Shawano County law enforcement agencies, along with the Shawano County District Attorney’s Office and Safe Haven Domestic Abuse and Sexual Assault Support Center, recently partnered to strengthen their response to domestic violence incidents by implementing the Lethality Assessment Program, otherwise known as LAP.
It’s a national program that was developed by the Maryland Network against Domestic Violence and is another tool in the arsenal of officers to identify victims who may be at a high risk of further harm.
“Our procedure has always been to call Safe Haven from the home of the offense, but this just adds another aspect to it, where we ask these questions and then it gives us an idea if there is a high risk of homicide,” said Shawano Police Lieutenant Dan Mauel.
The assessment is an evidence based and was designed specifically to look for the potential of a homicide.
“If the victim screens in, which means they’ve answered yes to at least six of the 11 questions, then the officer would call us on scene and we would speak to the victim at the time of the incident,” explained Stacey Cicero, Director at Safe Haven.
Questions are very specific and may include asking the victim if the offender owns a gun or has easy access to one, if they’ve ever tried to choke the victim or threaten them with a weapon before, or if the offender has ever tried to commit suicide.
In 2014, Milwaukee County was the first in Wisconsin to begin using the LAP. Their implementation was the direct result of a domestic violence homicide that occurred in suburban Milwaukee.
In 2015, Shawano Police Chief Mark Kohl invited Shawano County public safety stakeholders to a meeting to discuss the LAP’s use within Shawano County. The Shawano County team wrote a grant to pay for the training and implementation, and became one of nine Wisconsin counties to participate in the LAP.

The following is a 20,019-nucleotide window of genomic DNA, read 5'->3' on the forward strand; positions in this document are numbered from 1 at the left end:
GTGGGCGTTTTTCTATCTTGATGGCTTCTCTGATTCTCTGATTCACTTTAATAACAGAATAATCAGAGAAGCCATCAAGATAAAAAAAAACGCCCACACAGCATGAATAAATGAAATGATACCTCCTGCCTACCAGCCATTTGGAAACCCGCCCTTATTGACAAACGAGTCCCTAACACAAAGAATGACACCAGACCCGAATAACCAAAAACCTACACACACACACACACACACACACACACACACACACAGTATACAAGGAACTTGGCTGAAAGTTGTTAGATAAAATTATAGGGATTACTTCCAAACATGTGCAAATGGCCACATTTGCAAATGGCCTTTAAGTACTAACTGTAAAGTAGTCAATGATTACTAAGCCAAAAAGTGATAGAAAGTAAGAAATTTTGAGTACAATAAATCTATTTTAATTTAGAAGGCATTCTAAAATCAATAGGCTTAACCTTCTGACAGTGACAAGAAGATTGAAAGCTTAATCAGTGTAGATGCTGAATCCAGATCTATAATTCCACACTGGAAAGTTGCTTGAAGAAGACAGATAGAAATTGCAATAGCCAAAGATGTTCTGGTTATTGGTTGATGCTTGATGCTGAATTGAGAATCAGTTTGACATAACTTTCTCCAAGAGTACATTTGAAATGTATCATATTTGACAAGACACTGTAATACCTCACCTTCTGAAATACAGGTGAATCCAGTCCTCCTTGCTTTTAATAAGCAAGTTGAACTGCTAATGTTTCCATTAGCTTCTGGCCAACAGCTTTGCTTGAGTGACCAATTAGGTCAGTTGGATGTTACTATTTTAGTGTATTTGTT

“We really haven’t changed what we do, other than we have to do the lethality assessment as part of our whole package of domestic violence [evaluations] we’ve been doing for years,” said Lt. Mauel. “It’s just one more form that we read, complete, call Safe Haven, and they then will talk to the victim.”
“It just brings attention to it,” Cicero said of the program. “Domestic violence cases are always high risk just because of the emotions that are involved with it. When you’re dealing with human relations, you’re dealing with intimate partners, emotions can run very high.”
Cicero added that the tragic events that occurred in Schofield last week were a great example of emotions running high in domestic situations.
The goal of LAP is to not only identify high risk situations when it comes to domestic violence, but also letting victims and others know there are resources available to them.
“Even if they don’t want that help that night, or they’re not thinking about help that night because they’re in crisis mode, many times we’ll get the call the next day or even a week later, sometimes longer,” said Cicero. “It’s planting that seed that there are resources available and there is help out there.”
Other agencies that underwent the LAP training in the county were the Shawano County Sheriff’s Department, Stockbridge Police Department, and Bonduel Police Department.
In its first two months of 2017, law enforcement completed 18 LAP assessments, 10 of which screened in as high danger victims.